Leave Alone the Grass

Lawn mower going across a long-leaved lawn

Photo by Daniel Watson on Unsplash.

“The midnight streetlight illuminating

the white of clover assures me


I am right not to manicure

my patch of grass into a dull


carpet of uniform green, but

to allow whatever will to take over.”


“Against Lawn” by Grace Bauer


In mid-April, the distant ritual buzz of lawn mowers droning in the early evening has begun. The other day, right on cue, a lawn service provider knocked on my door to point out the many problems with my hilly lawn. The mowed weeds, the tufts of mismatched, drought-resistant grasses, and the horror of yellow patches of grass not yet sprouted green for the spring. Was I not concerned about the state of my lawn, he asked?

He thought he would find a willing participant in his lawn-shaming sales pitch since my patch of grass is not a lush and verdant oasis chemically managed into a color and state that is not found in nature.  Instead of lawn perfection, my little parcel offers up patches of clover, wild violets, and some dandelions, all flora considered ‘weeds,’ yet the wild violets feed butterflies and the dandelions aerate the soil and prevent erosion.

“No, thank you,” I said politely, before closing the door. “I’m happy with my lawn the way it is.”

The thing is, I don’t see why more environmentally conscious people don’t just let their lawns go. We use seven billion gallons of water for landscaping a day, according to the EPA’s WaterSense program. When I lived in Tucson, Arizona for a couple of years, it was initially foreign witnessing lawns made up of prickly pear and saguaro cacti, the magenta flames of bougainvillea, rocks, and manicured sand. Eventually, I found it odd as I biked through the wealthier neighborhoods closer to the University of Arizona campus which had highly tended lawns. Why? Why have a lawn in the Sonoran Desert? Why have a lawn anywhere, really?

Why we insist on imitating the predecessors of the first lawns, whereby only the wealthy could maintain their large swathes of land by scythe, is a bit of an anomaly. Sure, human beings benefit from green space, both mentally and physically, but green space still happens if it is not manicured and controlled by humanity. Native plants and animals benefit from letting our lawns just exist, without cosmetic tinkering.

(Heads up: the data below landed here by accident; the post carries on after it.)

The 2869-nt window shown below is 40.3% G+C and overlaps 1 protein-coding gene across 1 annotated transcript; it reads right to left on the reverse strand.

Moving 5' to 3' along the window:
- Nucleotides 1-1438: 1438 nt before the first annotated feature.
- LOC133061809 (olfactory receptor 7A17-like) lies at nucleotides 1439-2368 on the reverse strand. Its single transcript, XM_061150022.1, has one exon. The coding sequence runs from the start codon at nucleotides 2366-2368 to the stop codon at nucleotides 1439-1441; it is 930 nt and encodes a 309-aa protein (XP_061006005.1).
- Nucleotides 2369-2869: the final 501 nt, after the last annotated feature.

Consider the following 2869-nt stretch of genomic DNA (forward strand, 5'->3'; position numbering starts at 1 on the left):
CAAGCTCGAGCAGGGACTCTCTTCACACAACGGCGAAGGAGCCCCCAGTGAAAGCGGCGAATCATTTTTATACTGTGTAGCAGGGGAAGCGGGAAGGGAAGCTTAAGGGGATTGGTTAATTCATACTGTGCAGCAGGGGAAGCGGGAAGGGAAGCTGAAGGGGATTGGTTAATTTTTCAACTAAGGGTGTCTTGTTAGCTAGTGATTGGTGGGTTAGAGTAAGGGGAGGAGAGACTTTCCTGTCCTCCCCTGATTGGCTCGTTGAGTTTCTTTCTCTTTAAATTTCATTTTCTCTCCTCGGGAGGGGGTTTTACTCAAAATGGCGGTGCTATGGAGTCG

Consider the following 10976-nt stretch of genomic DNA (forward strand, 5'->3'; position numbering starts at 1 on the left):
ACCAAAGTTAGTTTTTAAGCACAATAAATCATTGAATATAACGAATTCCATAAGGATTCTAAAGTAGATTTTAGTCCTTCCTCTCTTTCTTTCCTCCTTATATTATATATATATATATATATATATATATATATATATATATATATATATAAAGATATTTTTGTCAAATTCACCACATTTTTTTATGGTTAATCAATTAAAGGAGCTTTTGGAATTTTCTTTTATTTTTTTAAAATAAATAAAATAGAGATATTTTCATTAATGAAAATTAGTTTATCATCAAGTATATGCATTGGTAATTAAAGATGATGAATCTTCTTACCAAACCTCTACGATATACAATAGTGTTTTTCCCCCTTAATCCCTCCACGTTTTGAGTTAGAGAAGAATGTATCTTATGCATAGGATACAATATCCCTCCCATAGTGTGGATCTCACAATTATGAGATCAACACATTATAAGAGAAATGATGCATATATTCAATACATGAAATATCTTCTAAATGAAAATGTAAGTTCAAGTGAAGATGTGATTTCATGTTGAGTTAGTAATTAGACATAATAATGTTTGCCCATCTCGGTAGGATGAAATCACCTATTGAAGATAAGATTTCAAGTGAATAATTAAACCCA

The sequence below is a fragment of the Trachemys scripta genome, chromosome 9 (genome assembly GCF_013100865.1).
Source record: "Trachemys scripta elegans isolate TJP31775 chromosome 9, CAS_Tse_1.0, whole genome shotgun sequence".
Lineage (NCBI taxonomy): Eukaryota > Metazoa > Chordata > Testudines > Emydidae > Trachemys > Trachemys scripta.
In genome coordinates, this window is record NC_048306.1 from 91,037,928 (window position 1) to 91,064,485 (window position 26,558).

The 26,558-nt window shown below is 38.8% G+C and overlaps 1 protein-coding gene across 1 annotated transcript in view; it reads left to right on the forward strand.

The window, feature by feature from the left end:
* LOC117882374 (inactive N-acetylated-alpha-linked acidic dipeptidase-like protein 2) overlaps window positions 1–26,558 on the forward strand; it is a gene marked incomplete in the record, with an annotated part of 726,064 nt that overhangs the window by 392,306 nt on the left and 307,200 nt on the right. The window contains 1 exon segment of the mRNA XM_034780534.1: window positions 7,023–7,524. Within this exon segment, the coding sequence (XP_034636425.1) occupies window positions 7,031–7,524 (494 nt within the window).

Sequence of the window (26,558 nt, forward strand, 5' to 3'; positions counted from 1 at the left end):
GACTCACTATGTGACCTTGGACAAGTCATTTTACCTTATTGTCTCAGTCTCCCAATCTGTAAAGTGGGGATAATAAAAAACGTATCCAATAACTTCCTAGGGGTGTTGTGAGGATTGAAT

And when I write the phrase “let your lawns go,” I don’t mean you have to lose pride in your little (or big) plot of land or never mow it or tend it or think about its composition, but rather why not plant native species of grasses, plants, and flowers that require less water, no pesticides or chemical augmentation, and promote biodiversity, especially for pollinators such as bees, birds, and butterflies?

Each spring, I routinely plant milkweed for the monarchs, nurture the perrenial purple coneflowers and salvia for the bees, and cultivate fist-sized dahlias in pink and orange for myself. My imperfect lawn becomes a backdrop to a riot of flowers from June through October, and, as a result, there is never a shortage of butterflies, hummingbirds, bees, and rabbits.

But here is the funny thing about my stereotypically ‘ugly’ lawn: Last summer a little girl, maybe seven or eight years old, walked by our house with her mother. The girl remarked, loud enough to be heard through the open window, “I wish our lawn had purple flowers. Their lawn is so pretty.”

Anyone who was older than the girl would likely think otherwise about wild violets, a common weed. She, however, saw beauty in letting go, in not caring about tending a patch of grass with more money, water, time, and chemicals that ultimately do very little to support human or animal life.

What the girl saw instead was a lawn full of color, not of weeds or a refusal to tow the subdivision line. Somewhere, though, many of us fall in line and forget the unforced, uncomplicated existence of natural beauty.


*Title of the piece after A.E. Housman’s poem